I was amused recently to discover that we have apparently joined the ranks of the 'chic'. Here we were, moored beside a pretty village in Franche Compte enjoying a very late and pretty ordinary ( or so I thought) lunch of bread and cheese and a glass of the local white. We were both reading the day's English newspaper which had been magically delivered to our Kindles via Whispernet. (Yes, I know it's not chic to read at the table but we're about to more than make up for that).
He was still on the front pages which were filled with stories of rioting and looting in English cities whilst I, having had enough of that depressing news, had flicked to the magazine section and promptly choked on my crusty baguette necessitating a gulp of wine before I could read on.
Me. 'What do you think of the fromage?'
Him, barely looking up. 'You mean the cheese? S'okay. Prefer the blue though.'
Me. 'No, it's not just 'cheese'. It's Compte and it's referred to as fromage even when you're speaking English. And I think by 'the blue' you really mean Roquefort.'
He's looking at me now. 'What are you talking about?' (expletive omitted)
So, I had to explain that according to this article, the 'fromage' (as it was called throughout) we were eating with insufficient appreciation is the latest 'must have' on the fromage plattters of the 'chicest' dinner parties in England. You will, apparently, be unlikey to find it in your local supermarket so it needs to be 'sourced' from farmers markets. Not only that, if you haven't already bored your guests quite to death with your wine knowledge you can finish them off by describing the cheese in similar detail. Apparently, like wine, cheese has hints of this and notes of that. I can't remember what they were in this case but perhaps they were hints of meadowsweet and buttercup and notes of cowbell.
Me. 'The fromage is best enjoyed with a glass of this Jura wine apparently.' I'd bought the wine at the only shop in the village - the baker. Or, as we fromage-y people say - the boulangerie.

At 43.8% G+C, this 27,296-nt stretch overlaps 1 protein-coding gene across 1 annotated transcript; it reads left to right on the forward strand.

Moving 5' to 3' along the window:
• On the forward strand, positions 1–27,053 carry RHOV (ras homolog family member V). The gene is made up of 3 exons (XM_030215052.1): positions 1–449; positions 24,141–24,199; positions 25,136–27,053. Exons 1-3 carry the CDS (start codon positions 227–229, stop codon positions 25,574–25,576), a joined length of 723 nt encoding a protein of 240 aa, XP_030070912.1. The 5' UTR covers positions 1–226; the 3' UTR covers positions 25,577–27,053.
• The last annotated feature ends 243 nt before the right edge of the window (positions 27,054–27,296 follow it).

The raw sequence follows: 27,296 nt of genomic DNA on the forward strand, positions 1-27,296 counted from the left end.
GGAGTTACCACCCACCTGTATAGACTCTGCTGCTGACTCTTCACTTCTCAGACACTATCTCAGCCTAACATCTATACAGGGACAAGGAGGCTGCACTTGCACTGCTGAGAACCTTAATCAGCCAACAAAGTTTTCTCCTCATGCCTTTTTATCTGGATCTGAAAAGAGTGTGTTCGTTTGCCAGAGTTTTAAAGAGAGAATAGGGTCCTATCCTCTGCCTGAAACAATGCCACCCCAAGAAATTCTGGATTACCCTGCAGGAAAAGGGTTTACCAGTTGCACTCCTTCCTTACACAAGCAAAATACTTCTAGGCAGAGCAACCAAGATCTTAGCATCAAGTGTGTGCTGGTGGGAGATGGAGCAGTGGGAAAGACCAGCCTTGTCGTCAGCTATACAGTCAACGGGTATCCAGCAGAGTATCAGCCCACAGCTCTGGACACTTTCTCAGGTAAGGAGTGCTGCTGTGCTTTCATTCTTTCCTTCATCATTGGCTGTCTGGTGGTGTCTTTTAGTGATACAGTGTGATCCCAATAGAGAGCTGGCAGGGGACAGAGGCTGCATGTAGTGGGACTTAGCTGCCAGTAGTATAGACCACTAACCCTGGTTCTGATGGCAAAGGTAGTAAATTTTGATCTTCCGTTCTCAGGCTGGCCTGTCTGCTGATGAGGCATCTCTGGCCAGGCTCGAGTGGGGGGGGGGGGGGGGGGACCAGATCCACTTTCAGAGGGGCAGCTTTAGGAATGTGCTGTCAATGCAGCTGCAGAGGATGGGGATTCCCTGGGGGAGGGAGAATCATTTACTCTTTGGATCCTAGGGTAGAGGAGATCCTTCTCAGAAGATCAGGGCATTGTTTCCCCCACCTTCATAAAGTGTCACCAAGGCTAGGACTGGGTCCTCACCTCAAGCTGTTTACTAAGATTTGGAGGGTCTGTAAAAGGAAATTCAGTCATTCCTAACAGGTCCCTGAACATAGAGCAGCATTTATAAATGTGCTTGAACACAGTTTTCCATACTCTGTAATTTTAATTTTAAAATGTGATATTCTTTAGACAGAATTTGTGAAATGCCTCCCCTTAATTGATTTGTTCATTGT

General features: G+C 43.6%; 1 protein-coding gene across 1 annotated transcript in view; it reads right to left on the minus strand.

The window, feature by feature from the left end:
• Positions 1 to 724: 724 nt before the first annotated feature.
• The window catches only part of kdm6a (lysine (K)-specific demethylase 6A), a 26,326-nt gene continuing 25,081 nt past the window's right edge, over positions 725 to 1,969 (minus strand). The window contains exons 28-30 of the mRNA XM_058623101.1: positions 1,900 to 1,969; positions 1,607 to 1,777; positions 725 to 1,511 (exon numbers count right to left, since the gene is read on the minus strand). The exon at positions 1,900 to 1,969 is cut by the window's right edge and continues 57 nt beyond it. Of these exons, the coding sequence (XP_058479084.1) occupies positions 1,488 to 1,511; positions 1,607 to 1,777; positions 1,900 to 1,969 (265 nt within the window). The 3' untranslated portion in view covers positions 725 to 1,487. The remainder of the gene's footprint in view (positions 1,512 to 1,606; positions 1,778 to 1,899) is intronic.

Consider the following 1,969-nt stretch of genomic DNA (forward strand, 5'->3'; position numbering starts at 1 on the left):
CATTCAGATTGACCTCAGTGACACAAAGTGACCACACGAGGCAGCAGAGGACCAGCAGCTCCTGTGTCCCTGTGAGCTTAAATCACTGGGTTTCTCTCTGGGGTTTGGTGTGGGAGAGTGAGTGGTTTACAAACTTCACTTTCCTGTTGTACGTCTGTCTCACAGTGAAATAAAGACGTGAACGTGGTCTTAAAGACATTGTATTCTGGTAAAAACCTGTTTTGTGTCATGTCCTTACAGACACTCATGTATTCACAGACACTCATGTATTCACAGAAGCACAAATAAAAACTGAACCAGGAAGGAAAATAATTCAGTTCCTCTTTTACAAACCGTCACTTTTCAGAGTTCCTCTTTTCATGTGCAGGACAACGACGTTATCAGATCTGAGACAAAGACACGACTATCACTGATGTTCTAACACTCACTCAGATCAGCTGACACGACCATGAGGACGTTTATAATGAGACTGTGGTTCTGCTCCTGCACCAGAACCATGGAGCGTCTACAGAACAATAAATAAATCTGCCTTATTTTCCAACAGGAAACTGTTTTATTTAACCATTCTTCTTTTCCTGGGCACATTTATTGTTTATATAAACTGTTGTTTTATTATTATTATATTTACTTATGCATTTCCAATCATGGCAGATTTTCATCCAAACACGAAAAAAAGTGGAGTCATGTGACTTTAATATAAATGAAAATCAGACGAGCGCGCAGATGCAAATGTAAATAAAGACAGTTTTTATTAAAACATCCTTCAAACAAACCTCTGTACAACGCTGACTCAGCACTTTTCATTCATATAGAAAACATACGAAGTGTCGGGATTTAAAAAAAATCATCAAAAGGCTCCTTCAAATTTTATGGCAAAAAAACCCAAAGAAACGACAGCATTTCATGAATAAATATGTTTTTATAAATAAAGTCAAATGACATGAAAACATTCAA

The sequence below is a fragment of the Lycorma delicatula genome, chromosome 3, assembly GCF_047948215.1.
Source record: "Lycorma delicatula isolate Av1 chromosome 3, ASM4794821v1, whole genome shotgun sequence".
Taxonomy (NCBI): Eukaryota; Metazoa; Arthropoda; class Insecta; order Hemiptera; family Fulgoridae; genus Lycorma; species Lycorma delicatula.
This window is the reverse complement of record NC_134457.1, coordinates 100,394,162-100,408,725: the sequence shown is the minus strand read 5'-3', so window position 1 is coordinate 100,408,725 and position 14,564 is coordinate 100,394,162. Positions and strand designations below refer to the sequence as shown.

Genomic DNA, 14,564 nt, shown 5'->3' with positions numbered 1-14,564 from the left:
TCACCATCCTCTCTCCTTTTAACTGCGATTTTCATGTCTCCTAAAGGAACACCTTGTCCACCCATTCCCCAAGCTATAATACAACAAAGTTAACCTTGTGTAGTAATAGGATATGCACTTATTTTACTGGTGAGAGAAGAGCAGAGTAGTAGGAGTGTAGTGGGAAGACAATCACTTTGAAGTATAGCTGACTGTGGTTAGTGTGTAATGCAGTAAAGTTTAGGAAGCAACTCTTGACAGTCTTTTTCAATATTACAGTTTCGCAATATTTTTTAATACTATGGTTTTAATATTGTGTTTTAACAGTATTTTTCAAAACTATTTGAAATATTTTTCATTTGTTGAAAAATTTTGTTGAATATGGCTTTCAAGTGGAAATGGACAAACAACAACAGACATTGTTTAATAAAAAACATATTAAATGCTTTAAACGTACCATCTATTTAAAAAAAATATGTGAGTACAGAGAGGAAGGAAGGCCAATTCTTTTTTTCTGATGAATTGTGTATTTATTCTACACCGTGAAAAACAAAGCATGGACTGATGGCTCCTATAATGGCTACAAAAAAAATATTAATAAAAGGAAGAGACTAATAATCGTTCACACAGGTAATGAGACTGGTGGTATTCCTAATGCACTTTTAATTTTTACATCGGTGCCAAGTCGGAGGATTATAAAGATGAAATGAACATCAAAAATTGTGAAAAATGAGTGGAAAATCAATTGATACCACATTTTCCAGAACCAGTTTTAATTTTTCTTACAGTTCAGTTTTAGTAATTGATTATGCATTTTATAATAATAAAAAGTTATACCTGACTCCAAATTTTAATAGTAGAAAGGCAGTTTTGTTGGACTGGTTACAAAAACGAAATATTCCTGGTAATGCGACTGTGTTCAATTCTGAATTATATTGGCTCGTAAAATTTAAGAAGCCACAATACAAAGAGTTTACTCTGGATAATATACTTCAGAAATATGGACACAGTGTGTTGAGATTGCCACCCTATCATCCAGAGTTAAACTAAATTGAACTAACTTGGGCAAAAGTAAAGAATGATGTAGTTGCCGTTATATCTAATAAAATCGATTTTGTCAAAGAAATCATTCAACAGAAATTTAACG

Him. 'I'd sooner have a cold beer. But then, that would be a ploughman's lunch and I suppose that's not chic'.
And we both went back to reading the front pages about the hoodies sourcing doughnuts, crisps and cider from Tesco Express to enjoy whilst watching themselves on previously sourced flatscreen tvs.
|Cows with Bells. Franche Compte fromage producers.|
|-and a rather curious young one watching us in a lock|
We have now left the mountains and spectacular scenery of Franche Compte and are once again in Burgundy. One thing I won't miss is the sound of churchbells. Every village is clustered around a pretty church with the distinctively shaped and attractively tiled clock/bell tower of the region. The bell chimes the hour as you would expect. Often twice, after a pause of a couple of minutes, just in case you missed it the first time. They also chime the quarter hour - once for the first quarter, twice for the second and three times for the third. Again they often do this twice, in case you missed it the first time. Now, during the day this is fine. Should you feel the pressing need to know the time to the nearest quarter of an hour you don't need a watch but during the night it is enough to drive you to insanity. The locals seem sane so either they're used to it, have triple glazing or sleep with earplugs. Actually I think they just like bells. Even the cows wear them (notes of cowbell).
|Typical Franche Compte Churches|
|Stuck in a stop lock|
Our Scottish guests kindly took the rain away with them and we are back to scorching days. We have decided to book our boat into the marina here in St Jean de Losne for the winter which is a load off our minds. So now we can relax even more and enjoy our last 6 weeks.